Amazon Route 53 Basics
I am currently working on developing a reference architecture for SaaS app built using Rails 5.1 as the API backend and Vue.js 2 in the front-end app. The backend app will use the domain
clickplan.biz and the front-end app will be hosted on
clickplan.net using Cloudfront CDN. For now, only requests from
clickplan.net will be allowed to
clickplan.biz. The backend app will be deployed on Elastic Beanstalk. The front-end app will use WAF (web application firewall) in front of the Cloudfront CDN. In this article, we will discuss the basics of Amazon Route 53.
In the upcoming articles, I will discuss how I deploy my front-end and backend apps on AWS services. I got tired of writing infrastructure related code and also wanted to minimize time spent on admin tasks such as installing, configuring and upgrading software on the server. If I can focus on my core application logic and save time in server maintenance, I will have time to spend on tasks that generates revenue for the SaaS app.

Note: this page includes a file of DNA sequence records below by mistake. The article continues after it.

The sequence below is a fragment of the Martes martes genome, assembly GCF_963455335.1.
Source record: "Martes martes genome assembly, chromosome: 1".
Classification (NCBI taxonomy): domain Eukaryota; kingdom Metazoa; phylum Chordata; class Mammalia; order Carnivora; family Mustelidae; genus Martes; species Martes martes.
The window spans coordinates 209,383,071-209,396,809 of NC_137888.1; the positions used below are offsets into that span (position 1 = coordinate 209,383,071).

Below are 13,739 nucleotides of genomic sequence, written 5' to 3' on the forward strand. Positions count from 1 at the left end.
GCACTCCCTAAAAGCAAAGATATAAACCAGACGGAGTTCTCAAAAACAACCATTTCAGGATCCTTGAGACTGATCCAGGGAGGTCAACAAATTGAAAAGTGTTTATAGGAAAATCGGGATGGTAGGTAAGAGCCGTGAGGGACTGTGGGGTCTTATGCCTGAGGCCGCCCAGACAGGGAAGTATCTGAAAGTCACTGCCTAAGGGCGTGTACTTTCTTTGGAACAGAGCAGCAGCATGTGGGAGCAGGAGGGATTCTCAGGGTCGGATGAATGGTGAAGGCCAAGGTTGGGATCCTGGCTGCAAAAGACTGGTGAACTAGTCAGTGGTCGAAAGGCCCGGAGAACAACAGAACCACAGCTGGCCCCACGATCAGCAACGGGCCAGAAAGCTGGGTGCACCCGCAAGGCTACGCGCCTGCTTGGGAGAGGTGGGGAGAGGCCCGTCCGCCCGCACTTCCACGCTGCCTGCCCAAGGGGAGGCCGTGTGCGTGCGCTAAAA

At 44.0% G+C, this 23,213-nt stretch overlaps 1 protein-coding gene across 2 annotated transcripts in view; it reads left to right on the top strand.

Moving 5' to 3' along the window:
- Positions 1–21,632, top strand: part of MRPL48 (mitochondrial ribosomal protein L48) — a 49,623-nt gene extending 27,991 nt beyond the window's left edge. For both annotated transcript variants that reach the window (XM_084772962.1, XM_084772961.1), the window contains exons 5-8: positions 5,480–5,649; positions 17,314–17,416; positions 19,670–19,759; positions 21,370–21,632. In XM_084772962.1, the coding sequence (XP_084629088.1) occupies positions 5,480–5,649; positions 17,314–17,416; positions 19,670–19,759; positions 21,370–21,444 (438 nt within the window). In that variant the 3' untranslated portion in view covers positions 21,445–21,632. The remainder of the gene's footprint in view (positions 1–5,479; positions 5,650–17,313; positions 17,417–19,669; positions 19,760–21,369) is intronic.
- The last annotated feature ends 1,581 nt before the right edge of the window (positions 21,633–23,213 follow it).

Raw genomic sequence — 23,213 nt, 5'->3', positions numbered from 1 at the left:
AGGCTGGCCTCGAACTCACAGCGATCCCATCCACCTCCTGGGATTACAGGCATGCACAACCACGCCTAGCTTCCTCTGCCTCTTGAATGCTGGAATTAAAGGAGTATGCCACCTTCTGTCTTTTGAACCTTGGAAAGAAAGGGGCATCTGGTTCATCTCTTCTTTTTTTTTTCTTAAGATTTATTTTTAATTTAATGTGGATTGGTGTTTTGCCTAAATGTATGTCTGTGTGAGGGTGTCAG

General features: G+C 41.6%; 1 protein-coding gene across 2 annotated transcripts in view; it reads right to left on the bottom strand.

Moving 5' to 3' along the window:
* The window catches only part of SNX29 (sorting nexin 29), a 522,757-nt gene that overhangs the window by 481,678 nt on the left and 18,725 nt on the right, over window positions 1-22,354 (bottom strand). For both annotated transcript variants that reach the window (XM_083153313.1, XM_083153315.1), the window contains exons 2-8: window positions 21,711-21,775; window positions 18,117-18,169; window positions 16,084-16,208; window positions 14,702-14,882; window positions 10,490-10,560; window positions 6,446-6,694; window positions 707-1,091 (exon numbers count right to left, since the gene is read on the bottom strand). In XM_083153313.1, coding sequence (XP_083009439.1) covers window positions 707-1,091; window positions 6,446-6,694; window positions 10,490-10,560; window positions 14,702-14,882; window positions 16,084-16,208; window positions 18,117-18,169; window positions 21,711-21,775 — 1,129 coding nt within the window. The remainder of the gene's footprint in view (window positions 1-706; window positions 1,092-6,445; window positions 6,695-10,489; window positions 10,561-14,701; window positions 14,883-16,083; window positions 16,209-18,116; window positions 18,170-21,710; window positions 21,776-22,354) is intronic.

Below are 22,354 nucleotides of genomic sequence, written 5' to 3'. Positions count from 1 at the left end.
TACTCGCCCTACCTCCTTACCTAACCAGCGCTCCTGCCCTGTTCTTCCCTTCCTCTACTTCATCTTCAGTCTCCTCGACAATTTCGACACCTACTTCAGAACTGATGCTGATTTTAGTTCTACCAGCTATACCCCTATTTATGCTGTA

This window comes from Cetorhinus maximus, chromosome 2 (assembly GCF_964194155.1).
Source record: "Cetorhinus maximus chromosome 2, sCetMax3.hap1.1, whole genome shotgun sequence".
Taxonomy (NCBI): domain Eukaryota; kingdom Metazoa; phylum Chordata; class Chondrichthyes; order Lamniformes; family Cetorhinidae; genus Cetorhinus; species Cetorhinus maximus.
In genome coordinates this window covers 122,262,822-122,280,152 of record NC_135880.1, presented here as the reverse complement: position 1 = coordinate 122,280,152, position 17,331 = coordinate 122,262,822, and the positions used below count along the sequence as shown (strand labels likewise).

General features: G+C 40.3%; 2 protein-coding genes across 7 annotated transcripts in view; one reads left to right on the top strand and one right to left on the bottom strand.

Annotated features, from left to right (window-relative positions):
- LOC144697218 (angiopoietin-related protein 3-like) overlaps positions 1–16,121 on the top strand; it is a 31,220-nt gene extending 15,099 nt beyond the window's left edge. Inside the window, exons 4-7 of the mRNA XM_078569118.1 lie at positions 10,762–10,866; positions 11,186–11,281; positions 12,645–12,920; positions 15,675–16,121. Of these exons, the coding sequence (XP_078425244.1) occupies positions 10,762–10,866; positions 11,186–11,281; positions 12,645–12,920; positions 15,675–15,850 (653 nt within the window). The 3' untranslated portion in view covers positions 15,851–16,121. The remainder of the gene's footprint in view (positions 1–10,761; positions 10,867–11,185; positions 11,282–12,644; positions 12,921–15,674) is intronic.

Step 1 : Register the domain
Login to the AWS account and search for route 53. You will see this screen:
Click on domain registration. You will get to this screen:
You can now search for available domain in the search box.
You can change the number of years to register your domain during checkout.
The advantage of registering a domain with Amazon is that they will automatically create a hosted zone for you. This step must be done by you when you register your domain somewhere else.
After purchase is complete, you will see the confirmation screen.
Click on Go to Domains button to see the status.
It will take some time for the domain registration to complete. It will be in the Pending requests.
It will take a few hours to complete the registration. You will see your domain in the Registered Domains section.
Step 2 : Create a hosted zone.
This is automatically done for you by Amazon if you register your domain on Amazon.
You can see Amazon has created two entries in the hosted zone:
Otherwise, you have to do this step. I registered my
clickplan.net domain on namecheap. So I will update this article when I create the hosted zone for the front-end app.
You can see bigger screenshots of the images above here.
References and Useful Links
- Command line tool for Amazon Route 53
- Change Resource Record Sets
- Route 53 Configuration and Elastic Beanstalk
- AWS re:Invent 2016: DNS Demystified: Amazon Route 53
- My Research Notes